The simple recipes often work best. With a terrible conflict as a backdrop, an ambitious social project for children turns despair into hope. There will be a somewhat happy ending, followed by a title card pointing you to the appropriate charity.

“War/Dance” falls into this category of documentaries, which makes it a bit predictable. But while the film follows this simple recipe, the ingredients are incredibly powerful. The conflict is the civil war in Northern Uganda, where rebel forces of the “Lord’s Resistance Army” terrorise the local Acholi tribe. Children have been abducted and forced to become soldiers, and many have lost their parents. Now living in a refugee camp, their big project is to learn the traditional dances and songs of their people. For the first time, their school takes part in a nationwide music competition in the far-away capital. Nobody expects the kids from the war-torn region to win, but in the end, they take home awards.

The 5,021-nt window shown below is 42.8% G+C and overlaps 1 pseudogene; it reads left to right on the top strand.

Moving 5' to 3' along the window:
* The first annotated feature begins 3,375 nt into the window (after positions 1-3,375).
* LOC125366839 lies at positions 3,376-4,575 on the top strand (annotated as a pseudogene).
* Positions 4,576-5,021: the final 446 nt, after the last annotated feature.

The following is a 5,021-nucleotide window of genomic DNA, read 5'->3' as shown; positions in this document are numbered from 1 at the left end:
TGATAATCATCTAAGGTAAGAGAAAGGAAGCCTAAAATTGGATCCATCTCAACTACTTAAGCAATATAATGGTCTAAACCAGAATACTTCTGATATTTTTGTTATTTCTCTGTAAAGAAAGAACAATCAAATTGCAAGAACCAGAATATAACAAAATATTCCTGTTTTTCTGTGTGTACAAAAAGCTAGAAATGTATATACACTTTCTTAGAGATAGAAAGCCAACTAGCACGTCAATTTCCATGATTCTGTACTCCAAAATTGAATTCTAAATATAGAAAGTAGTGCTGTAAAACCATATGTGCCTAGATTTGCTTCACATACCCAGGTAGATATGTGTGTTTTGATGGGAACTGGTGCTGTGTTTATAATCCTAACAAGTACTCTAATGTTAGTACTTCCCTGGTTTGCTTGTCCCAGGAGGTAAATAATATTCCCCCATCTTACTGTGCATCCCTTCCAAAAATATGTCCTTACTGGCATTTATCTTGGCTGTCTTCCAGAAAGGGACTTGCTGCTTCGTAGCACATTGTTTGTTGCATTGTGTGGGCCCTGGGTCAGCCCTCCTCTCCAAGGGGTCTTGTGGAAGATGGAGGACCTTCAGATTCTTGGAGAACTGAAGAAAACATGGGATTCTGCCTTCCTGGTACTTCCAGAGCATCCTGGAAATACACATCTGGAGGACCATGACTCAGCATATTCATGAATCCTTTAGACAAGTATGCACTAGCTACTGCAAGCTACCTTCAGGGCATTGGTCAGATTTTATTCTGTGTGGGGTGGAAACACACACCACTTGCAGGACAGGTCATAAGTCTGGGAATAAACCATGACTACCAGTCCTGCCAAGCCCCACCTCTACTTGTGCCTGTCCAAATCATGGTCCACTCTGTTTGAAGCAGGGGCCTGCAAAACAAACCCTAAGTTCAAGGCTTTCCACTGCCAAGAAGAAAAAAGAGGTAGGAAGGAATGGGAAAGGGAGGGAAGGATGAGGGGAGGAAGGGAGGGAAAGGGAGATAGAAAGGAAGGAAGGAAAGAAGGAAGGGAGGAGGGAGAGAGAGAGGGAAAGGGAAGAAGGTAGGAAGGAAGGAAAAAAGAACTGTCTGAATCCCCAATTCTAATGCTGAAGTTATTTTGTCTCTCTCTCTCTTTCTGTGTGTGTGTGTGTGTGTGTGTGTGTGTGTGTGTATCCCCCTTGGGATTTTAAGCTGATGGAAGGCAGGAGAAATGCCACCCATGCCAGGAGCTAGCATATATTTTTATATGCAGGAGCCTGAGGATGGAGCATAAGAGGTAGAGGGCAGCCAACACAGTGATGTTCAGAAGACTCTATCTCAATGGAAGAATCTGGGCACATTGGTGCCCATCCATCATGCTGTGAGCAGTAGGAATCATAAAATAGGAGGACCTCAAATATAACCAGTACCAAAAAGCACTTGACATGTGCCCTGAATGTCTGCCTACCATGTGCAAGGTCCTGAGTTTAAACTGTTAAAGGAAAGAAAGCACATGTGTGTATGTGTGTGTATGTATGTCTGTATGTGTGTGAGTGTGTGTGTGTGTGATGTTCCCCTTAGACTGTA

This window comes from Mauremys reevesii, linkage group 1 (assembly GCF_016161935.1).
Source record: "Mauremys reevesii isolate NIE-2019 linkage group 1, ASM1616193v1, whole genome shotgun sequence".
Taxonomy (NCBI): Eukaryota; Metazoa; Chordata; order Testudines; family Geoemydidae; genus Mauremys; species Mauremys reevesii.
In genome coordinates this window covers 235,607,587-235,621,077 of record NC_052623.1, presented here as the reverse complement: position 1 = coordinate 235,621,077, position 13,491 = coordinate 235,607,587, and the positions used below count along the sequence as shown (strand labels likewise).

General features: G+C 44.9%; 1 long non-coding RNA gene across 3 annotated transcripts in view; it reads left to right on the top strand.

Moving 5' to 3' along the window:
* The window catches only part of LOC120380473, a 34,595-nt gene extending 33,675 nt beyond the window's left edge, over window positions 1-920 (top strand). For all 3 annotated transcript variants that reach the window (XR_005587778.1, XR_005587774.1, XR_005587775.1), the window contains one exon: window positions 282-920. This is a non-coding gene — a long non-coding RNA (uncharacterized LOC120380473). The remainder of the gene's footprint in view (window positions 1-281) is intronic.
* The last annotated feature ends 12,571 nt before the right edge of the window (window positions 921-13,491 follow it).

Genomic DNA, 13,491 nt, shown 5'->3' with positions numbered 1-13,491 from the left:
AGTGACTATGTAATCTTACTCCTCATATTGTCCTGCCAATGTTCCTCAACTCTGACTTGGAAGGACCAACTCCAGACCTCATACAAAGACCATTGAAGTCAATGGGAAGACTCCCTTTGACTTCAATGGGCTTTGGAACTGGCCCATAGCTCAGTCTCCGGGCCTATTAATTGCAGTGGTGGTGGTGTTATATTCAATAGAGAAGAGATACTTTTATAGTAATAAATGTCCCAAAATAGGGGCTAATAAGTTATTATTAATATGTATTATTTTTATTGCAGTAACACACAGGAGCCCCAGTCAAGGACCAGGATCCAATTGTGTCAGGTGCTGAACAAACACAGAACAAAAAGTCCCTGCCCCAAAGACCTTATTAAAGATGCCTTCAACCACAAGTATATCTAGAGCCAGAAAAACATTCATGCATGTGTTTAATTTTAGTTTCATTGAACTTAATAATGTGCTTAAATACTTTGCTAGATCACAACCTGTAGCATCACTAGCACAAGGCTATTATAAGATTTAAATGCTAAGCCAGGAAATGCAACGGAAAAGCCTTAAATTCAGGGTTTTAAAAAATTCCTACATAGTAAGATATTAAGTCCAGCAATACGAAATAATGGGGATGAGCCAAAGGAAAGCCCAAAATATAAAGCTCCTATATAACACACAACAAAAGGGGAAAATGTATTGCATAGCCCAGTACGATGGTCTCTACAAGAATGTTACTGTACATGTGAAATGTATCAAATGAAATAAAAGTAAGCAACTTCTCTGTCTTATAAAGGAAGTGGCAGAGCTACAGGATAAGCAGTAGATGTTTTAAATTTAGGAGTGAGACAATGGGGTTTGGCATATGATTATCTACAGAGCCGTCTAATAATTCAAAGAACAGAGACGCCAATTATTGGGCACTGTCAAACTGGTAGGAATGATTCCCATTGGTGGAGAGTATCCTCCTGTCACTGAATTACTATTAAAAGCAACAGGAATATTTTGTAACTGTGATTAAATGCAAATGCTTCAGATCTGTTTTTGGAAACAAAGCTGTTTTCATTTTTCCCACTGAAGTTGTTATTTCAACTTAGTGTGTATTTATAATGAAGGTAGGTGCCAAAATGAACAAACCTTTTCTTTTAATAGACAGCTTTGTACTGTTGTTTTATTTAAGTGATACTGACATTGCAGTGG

It is impossible to imagine what these children went through. The protagonists are Rose (13) who witnessed the murder of her parents, Nancy (12) who hid in the bush with her young siblings after rebels had kidnapped her mother and killed her father, and Dominic (14) who, as a child soldier, even had to kill people himself. Making music becomes a healing process, or at least a distraction.

During the first half of the film, “War/Dance” interweaves simple observational scenes of the kids practicing for the contest with a carefully set-up second level that illustrates the tragic background through interviews with the children and truly powerful, rather abstract visuals. Thunder and lighting at night, details of eyes, locations of horror. Intense confessions to the camera make us feel incredibly close to the children, but never exploitative. However, this strong storyline is abandoned in the second half of the film. When the children travel to Kampala to take part in the competition, the film just switches to plain vérité and starts to feel long. There are no real surprises. Most of the interaction just happens between teachers or instructors and the students. We don’t really get to see the children dealing with each other.

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